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The Nanchang CJ-7 is a basig trainer of the Chinese Air Force, operational by more than four decades, Nanchang (Now Hongdu Aircraft Industry Group) reported that they are developing a replacement for the CJ-6 but nothing is confirmed yet.


The CJ-6 (Chuji Jiaolian-6 or ChuJiao-6) is the basic trainer aircraft designed and built by Nanchang Aircraft Factory (now Hongdu Aircraft Industry Group). The aircraft is use by the PLAAF and PLANAF for basic flight training. Although the aircraft has been flying for over four decades, it still provides reliable performance and

Nanchang CJ-6 of the People's Liberation Army Air Force

may well remain in service for some years to come. Nanchang is reportedly developing a replacement for the CJ-6 but this cannot be confirmed.

Unlike most people believed, the Nanchang CJ-6 is not a direct copy of the Soviet Yakovlev Yak-18A basic trainer. In fact, the CJ-6 was developed from the CJ-5 (Chinese copy of the Yak-18) basic trainer aircraft which was also built by Nanchang. Most notably, the CJ-6 has an aluminium alloy structure instead of the steel tube structure of the Yak design. China obtained the Yak-18 technology in the early 1950s and its Chinese copy CJ-5 was built locally under license in Nanchang Aircraft Factory (now Hongdu) between 1954 and 1958. The design showed deficiencies for jet pilot training which led the Chinese to independently revise the basic Yak-18 design to feature a retractable undercarriage, with the main gear folding inward toward the fuselage, and the nose wheel retracting backward into the fuselage. The revised design was given a new designation CJ-6.

The wings of the CJ-6 were revised to have prominent dihedral, but, like the Soviet Yak-18A redesign, the CJ-6 retained the 145 hp M-11ER radial engine with similarly disappointing results when it first flew in 1958. Revised power, in the form of an Ivchenko AI-14R engine, didn't completely solve the problem either, which called for further redesign of the aircraft. Finally, in 1961, an improved CJ-6A gained approval and was produced from 1962 until 1965, using a 285 hp Quzhou Huosai-6A (Chinese copy of the AI-14R) piston engine. More than 1,800 CJ-6As were produced, including those exported to nations such as Albania, Bangladesh, Cambodia, Tanzania and Zambia under the designation PT-6. An armed version, the CJ-6B, w

Four chinese CJ-6 flying in formation

as produced between 1964 and 1966, possibly equipped with a 300 hp HS-6D engine.

The CJ-6 is equipped with basic radio communication and navigation equipment, and is powered by a 285 hp Quzhou Huosai-6A (HS-6A) radial piston engine. More than 2,000 examples are believed to have been produced, with tens of thousands PLA student pilots trained on the aircraft. Many CJ-6s were also exported to Western countries for general aviation and leisure flight. Both the Yak-18 and the Nanchang CJ-6 have become popular with pilots worldwide who appreciate the sturdy qualities, reliability and personality of these old warbirds.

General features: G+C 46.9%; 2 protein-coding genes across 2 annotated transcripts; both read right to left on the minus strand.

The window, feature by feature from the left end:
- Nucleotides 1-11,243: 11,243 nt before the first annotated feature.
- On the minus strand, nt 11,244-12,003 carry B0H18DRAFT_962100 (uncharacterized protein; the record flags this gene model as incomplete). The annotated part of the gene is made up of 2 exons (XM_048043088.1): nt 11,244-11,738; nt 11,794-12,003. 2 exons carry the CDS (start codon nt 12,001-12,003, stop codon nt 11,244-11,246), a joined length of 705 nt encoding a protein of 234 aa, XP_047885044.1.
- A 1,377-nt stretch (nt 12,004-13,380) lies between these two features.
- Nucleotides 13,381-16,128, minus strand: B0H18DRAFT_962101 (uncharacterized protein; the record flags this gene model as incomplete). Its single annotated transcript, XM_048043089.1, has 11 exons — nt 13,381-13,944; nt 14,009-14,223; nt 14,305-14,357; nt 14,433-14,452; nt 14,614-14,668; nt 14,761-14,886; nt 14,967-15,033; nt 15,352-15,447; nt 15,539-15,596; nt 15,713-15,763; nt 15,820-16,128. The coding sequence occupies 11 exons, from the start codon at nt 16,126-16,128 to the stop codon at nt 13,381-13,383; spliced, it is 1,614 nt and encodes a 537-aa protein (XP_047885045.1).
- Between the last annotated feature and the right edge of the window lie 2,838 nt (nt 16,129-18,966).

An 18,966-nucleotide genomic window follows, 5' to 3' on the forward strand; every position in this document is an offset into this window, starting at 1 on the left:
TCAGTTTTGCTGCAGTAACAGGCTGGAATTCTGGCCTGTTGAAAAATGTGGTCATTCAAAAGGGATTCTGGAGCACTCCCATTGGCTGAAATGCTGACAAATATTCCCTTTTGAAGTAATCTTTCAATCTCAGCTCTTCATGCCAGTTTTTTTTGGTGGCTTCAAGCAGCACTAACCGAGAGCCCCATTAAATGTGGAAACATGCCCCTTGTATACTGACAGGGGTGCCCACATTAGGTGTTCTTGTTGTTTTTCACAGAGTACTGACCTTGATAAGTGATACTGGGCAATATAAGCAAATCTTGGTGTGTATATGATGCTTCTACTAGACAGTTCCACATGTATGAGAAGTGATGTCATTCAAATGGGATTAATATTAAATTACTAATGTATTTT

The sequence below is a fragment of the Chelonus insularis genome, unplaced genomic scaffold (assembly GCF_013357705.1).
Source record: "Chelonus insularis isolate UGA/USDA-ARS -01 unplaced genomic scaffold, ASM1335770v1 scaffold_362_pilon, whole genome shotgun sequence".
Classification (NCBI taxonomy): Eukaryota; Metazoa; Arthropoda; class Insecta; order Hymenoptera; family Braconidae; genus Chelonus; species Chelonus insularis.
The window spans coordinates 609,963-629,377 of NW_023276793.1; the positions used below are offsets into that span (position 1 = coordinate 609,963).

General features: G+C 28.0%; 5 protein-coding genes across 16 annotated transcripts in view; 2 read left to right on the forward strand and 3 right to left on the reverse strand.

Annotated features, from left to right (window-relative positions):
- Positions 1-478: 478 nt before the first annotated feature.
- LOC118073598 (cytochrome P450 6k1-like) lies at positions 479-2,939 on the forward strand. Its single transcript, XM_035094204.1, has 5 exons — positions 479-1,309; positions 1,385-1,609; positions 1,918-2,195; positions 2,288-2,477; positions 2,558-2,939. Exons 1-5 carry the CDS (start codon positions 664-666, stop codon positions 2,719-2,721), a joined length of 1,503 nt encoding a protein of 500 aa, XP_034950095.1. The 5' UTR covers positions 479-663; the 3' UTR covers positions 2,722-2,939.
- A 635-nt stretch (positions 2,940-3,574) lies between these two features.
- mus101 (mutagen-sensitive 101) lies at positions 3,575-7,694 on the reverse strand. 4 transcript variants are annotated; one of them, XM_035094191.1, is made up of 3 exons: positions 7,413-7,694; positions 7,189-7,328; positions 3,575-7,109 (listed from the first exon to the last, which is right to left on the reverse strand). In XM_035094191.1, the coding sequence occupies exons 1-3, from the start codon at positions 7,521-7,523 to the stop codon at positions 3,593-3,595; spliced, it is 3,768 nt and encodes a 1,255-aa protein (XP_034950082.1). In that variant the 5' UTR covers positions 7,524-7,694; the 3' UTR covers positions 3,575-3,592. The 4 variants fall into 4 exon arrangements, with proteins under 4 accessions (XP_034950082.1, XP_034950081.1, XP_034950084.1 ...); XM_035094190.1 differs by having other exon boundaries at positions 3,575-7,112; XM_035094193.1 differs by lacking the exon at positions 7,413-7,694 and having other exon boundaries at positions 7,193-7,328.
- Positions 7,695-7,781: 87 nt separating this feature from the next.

• CJ-6: First flew in August 1958. Developed from the CJ-5, with 145 hp M-11ER engine. The basic variant didn't enter production
  • CJ-6 Production Variant: The batch production variant is fitted with a Soviet AI-14R engine
  • CJ-6A: First flew in 1961. Powered by an indigenous HS-6A engine, this is the most popular variant with over 10,000 examples built
  • CJ-6B: First flew in 1964. Armed variant carrying two 7.62mm guns, with only 10 prototypes built
  • Haiyan (Sea Swallow): First flew on 17 August 1985. General aviation variant for agriculture and leisure flight




People's Republic of China
North Korea
Sri Lanka



General Characteristics

  • Crew: Two (student & instructor)

    Cockpit of the CJ-6

  • Length: 8.46 m (27 ft 9 in)
  • Wingspan: 10.22 m (33 ft 6 in)
  • Height: 3.3 m (10 ft 8 in)
  • Empty weight: 1,095 kg (2,414 lb)
  • Max takeoff weight: 1,400 kg (3,086 lb)
  • Powerplant: 1× Zhouzhou (SMPMC) HS6A (different variants uses different types) radial engine, 213 kW (285 hp)


  • Maximum speed: 300 km/h (160 kts, 185 mph)
  • Range: 700 km (372 nm, 425 mi)
  • Service ceiling: >6,250+ m ()


  • 2 x 7.62mm machine guns
  • Weapons stations and hardpoints under the wings
  • Bombs
  • Rocket launchers

See also

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